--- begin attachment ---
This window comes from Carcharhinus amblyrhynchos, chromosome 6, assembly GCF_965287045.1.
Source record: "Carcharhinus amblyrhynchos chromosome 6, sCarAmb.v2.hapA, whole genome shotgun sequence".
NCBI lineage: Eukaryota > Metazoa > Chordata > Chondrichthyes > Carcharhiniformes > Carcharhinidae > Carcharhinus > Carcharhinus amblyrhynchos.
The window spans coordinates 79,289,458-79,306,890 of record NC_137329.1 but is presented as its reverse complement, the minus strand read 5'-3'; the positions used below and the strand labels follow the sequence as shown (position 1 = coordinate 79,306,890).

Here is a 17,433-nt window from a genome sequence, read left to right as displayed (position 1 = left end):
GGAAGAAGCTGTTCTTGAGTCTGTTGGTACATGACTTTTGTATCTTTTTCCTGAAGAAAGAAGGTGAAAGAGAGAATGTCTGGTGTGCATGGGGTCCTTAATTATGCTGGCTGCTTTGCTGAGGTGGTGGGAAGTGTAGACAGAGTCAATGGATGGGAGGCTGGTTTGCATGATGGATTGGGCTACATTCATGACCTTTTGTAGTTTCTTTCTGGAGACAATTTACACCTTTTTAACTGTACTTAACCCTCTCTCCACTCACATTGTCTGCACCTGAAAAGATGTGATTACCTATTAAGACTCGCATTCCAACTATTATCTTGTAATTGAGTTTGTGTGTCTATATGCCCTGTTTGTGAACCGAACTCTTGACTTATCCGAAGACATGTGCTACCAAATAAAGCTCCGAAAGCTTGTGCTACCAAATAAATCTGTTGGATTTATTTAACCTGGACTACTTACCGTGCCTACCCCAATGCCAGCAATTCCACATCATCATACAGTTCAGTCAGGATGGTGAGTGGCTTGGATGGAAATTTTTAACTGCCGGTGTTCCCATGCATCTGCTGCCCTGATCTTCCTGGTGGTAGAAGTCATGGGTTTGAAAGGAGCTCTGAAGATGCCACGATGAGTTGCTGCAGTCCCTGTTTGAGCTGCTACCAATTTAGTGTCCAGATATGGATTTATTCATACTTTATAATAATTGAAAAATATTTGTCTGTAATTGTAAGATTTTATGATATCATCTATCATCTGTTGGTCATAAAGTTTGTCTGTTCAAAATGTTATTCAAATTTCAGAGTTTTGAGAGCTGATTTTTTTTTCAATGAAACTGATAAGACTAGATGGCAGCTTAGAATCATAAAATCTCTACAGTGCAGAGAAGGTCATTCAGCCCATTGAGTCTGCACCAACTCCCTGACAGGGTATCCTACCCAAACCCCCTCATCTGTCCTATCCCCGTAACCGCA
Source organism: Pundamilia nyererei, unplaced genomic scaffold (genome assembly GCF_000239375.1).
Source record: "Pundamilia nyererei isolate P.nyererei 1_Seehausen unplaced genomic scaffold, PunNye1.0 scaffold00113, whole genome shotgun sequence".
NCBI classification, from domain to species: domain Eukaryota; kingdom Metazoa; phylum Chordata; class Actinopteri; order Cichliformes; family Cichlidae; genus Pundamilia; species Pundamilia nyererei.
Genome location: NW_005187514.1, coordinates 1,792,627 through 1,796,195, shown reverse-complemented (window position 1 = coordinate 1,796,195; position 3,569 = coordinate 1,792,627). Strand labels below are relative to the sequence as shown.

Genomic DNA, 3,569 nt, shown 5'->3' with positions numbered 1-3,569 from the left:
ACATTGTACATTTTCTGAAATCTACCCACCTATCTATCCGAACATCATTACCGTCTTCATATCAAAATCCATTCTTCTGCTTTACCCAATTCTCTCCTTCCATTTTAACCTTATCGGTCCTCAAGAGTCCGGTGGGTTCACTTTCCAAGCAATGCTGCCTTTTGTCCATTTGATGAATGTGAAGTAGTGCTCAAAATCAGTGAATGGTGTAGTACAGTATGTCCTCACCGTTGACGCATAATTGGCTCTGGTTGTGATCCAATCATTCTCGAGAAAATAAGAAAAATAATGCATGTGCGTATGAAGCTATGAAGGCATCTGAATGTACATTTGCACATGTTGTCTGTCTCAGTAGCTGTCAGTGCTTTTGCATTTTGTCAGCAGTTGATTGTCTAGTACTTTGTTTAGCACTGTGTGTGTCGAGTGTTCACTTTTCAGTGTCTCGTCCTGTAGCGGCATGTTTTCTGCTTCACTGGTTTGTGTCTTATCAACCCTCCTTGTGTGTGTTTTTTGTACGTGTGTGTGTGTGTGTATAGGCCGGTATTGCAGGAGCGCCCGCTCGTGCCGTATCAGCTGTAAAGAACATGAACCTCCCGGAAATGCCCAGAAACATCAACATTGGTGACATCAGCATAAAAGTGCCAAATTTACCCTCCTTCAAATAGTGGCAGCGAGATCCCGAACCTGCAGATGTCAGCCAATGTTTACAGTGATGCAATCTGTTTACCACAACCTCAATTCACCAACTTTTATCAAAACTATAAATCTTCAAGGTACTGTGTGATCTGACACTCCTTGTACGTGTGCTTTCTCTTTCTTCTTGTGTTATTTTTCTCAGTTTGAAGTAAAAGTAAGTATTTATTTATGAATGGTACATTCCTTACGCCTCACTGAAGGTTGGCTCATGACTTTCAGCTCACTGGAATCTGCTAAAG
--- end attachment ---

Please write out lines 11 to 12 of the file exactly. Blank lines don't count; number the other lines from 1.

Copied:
Genomic DNA, 3,569 nt, shown 5'->3' with positions numbered 1-3,569 from the left:
ACATTGTACATTTTCTGAAATCTACCCACCTATCTATCCGAACATCATTACCGTCTTCATATCAAAATCCATTCTTCTGCTTTACCCAATTCTCTCCTTCCATTTTAACCTTATCGGTCCTCAAGAGTCCGGTGGGTTCACTTTCCAAGCAATGCTGCCTTTTGTCCATTTGATGAATGTGAAGTAGTGCTCAAAATCAGTGAATGGTGTAGTACAGTATGTCCTCACCGTTGACGCATAATTGGCTCTGGTTGTGATCCAATCATTCTCGAGAAAATAAGAAAAATAATGCATGTGCGTATGAAGCTATGAAGGCATCTGAATGTACATTTGCACATGTTGTCTGTCTCAGTAGCTGTCAGTGCTTTTGCATTTTGTCAGCAGTTGATTGTCTAGTACTTTGTTTAGCACTGTGTGTGTCGAGTGTTCACTTTTCAGTGTCTCGTCCTGTAGCGGCATGTTTTCTGCTTCACTGGTTTGTGTCTTATCAACCCTCCTTGTGTGTGTTTTTTGTACGTGTGTGTGTGTGTGTATAGGCCGGTATTGCAGGAGCGCCCGCTCGTGCCGTATCAGCTGTAAAGAACATGAACCTCCCGGAAATGCCCAGAAACATCAACATTGGTGACATCAGCATAAAAGTGCCAAATTTACCCTCCTTCAAATAGTGGCAGCGAGATCCCGAACCTGCAGATGTCAGCCAATGTTTACAGTGATGCAATCTGTTTACCACAACCTCAATTCACCAACTTTTATCAAAACTATAAATCTTCAAGGTACTGTGTGATCTGACACTCCTTGTACGTGTGCTTTCTCTTTCTTCTTGTGTTATTTTTCTCAGTTTGAAGTAAAAGTAAGTATTTATTTATGAATGGTACATTCCTTACGCCTCACTGAAGGTTGGCTCATGACTTTCAGCTCACTGGAATCTGCTAAAG